1. Change in Leadership

It is generally acknowledged by authors like Beer (2012), Christopher (2012), and Morgan (2012) that changes in top-level management can affect organizational culture. According to Beer (2012), the founder of the organization first establishes the organizational culture, however this culture may alter as a result of the influence of numerous causes. Beer (2012) agrees that this reasoning applies to private sector organizations more so than to public sector organizations, but at the same time, both. However, Beer (2012) and Christopher (2012) contend that alterations in organizational leadership do, to some extent, affect alterations in organizational culture. Christopher (2012) further reasons that the extent to which organisational culture is subjected to change to due to change in leadership depends on a set of factors such as the difference between the new and old strategy to achieve organisational objectives, personal traits and characteristics of a new leader etc.

2. Technological Advances

According to Maude (2011) and Davel et al., one of the main causes of cultural changes is the degree of technical advancements, which have advanced significantly over the past two decades (2013). In order to highlight the effects of this aspect, Maude (2011) cites instances of people using their mobile phones in public. In particular, Maude (2011) claims that while twenty years ago it was considered to be highly impolite to conduct protracted phone calls in public settings like public transportation, today it is commonly accepted as standard behavior. Walshe and Smith (2011) talk about how technological advancements, specifically in the context of healthcare organizations, have an impact on organizational culture.
According to Walshe and Smith (2011), the ability to book appointments with doctors online rather than by phone or in person has significantly altered how healthcare organizations conduct business, which has unavoidable effects on organizational culture.

3. Acquisitions and Mergers

Moran et al. (2011) and Christopher have both cited mergers and acquisitions as organizational culture catalysts (2012). Although examination of the effects of mergers and acquisitions on organizational culture expands the breadth of the literature review, it is vital to stress that mergers and acquisitions primarily concern private sector organizations. According to Moran et al. (2011), the first few months following a merger or acquisition are the most difficult for employees at all levels since there may be a cultural clash with regard to different organizational procedures. However, Moran et al. (2011) believe that this problem will pass quickly and assert that, once a merger or purchase has been completed, a hybrid culture may develop. According to Christopher (2012), organizational leaders’ performance is crucial in determining how mergers and acquisitions may affect organizational culture.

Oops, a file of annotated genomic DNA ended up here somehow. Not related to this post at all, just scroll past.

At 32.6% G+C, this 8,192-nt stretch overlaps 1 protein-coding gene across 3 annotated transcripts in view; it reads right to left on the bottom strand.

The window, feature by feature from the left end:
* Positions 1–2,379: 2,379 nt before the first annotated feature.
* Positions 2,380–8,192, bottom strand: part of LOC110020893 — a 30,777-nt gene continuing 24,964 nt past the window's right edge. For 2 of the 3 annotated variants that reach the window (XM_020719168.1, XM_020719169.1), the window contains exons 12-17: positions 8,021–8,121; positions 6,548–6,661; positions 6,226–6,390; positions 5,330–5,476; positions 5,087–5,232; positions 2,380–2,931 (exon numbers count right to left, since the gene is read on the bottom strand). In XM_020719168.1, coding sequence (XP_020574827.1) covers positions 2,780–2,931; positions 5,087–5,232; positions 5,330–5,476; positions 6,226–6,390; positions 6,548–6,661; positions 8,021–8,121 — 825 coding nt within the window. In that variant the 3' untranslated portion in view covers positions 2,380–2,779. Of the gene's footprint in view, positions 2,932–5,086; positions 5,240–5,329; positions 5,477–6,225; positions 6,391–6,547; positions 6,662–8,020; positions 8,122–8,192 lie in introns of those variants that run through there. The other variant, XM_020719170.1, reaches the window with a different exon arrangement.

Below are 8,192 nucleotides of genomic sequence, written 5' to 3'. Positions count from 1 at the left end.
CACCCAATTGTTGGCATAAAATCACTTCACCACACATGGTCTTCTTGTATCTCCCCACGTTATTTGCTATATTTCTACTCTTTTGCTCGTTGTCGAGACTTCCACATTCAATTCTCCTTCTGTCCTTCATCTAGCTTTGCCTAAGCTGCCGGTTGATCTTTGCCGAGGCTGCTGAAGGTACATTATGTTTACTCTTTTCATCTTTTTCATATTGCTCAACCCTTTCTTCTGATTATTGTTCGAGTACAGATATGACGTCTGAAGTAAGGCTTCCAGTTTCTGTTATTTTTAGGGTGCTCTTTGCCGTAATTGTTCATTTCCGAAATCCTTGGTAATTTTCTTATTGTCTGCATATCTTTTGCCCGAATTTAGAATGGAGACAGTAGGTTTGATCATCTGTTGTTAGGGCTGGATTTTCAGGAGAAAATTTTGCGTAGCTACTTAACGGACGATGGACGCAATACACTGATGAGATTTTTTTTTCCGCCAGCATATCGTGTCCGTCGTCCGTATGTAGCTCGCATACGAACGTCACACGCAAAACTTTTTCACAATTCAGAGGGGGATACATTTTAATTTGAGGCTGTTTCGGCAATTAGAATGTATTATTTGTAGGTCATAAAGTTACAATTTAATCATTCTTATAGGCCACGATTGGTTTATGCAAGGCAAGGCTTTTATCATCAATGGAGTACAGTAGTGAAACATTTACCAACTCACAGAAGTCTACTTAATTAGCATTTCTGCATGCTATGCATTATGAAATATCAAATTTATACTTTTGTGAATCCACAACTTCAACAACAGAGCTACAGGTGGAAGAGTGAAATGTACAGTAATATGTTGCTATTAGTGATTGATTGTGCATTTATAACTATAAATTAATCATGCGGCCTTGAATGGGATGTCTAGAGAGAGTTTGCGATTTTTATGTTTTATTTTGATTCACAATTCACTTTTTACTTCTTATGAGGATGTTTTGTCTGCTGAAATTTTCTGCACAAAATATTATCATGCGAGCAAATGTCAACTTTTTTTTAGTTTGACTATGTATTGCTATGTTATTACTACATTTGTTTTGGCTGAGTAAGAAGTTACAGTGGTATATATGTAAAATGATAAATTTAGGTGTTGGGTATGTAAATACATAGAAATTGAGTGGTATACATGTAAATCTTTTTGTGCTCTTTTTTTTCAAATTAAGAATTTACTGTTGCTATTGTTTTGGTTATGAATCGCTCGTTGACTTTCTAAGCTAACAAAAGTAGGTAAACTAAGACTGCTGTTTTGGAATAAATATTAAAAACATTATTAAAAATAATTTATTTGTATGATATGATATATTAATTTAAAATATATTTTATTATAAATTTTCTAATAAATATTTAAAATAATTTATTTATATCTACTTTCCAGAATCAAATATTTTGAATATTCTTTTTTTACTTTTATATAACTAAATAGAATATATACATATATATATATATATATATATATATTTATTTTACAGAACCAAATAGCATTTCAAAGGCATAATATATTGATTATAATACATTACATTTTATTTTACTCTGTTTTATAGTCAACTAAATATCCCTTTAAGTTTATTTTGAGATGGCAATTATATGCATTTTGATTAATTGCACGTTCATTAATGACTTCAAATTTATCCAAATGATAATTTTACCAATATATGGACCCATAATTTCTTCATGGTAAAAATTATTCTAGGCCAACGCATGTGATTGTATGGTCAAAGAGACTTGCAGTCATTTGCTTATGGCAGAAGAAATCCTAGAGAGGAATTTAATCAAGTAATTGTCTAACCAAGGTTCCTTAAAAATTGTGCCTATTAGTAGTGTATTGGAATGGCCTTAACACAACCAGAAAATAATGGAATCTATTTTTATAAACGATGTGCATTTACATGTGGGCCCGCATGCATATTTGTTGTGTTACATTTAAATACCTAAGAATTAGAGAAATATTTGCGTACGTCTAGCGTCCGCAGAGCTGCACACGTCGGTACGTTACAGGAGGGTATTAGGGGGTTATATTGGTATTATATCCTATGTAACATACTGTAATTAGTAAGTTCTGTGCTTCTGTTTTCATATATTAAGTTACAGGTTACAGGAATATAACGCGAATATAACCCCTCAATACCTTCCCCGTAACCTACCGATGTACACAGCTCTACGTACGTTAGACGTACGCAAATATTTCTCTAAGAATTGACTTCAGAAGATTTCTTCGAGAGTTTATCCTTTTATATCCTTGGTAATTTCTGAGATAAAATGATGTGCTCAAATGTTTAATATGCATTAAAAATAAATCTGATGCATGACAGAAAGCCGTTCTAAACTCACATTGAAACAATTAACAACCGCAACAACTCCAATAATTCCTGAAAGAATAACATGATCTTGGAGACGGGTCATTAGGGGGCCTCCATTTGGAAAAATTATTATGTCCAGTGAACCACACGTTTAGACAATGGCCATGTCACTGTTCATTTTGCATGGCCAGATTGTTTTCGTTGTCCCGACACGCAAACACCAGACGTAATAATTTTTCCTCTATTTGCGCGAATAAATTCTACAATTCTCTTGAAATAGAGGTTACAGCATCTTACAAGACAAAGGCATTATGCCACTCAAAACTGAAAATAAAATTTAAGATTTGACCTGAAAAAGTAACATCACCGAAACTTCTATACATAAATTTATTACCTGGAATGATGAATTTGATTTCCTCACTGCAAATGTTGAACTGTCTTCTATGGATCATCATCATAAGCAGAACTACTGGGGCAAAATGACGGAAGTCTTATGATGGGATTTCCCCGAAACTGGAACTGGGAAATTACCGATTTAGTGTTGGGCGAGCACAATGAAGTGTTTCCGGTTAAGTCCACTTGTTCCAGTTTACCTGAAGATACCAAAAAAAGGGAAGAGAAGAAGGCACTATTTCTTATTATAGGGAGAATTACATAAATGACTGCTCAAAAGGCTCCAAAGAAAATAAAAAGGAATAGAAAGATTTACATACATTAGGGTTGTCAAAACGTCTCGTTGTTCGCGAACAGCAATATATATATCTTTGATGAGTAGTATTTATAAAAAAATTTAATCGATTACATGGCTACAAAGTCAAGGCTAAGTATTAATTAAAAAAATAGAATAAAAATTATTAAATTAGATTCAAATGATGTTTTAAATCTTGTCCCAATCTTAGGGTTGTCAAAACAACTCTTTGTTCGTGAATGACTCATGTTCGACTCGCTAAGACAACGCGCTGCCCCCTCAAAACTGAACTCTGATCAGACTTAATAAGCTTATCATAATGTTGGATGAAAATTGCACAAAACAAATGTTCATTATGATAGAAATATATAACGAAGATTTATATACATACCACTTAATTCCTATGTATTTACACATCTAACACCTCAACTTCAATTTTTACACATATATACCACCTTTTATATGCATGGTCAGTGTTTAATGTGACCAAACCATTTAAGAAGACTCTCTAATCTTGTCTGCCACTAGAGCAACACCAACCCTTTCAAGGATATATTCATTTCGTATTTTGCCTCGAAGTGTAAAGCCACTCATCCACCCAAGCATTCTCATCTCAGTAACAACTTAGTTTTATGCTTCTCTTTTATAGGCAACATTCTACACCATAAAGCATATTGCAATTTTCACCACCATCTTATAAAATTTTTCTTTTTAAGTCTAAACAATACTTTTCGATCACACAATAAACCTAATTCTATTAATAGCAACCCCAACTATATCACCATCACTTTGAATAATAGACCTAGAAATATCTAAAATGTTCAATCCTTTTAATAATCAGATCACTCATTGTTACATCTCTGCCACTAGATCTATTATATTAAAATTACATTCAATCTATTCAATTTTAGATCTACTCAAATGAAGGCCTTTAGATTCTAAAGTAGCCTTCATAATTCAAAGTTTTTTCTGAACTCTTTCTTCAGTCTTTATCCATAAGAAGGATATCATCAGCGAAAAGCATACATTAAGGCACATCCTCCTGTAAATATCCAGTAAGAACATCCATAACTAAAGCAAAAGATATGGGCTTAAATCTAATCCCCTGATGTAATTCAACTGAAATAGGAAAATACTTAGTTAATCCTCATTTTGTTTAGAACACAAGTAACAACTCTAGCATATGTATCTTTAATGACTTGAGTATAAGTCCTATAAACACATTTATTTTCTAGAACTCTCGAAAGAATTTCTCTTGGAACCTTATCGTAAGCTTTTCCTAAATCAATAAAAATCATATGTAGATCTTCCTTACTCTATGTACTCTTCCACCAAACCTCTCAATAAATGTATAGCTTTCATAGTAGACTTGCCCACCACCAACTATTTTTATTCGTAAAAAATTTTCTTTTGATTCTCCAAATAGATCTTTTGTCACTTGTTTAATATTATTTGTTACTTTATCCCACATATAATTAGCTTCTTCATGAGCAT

To put it another way, Christopher (2012) contends that in order to mitigate the inevitable negative effects of mergers and acquisitions on organizational culture, executives must actively engage in communication with all levels of employees as well as other organizational stakeholders. 

4. Alterations to the External Environment

Changes in the external environment are one element that Primecz et al. (2011), Velo (2012), and Morgan (2012) identify as potentially causing organizational cultures to shift. According to Primecz et al. (2011), PESTEL analysis, which stands for Political, Economic, Social, Technological, Environmental, or Legal analysis, changes in the external environment may lead to changes in organizational culture.



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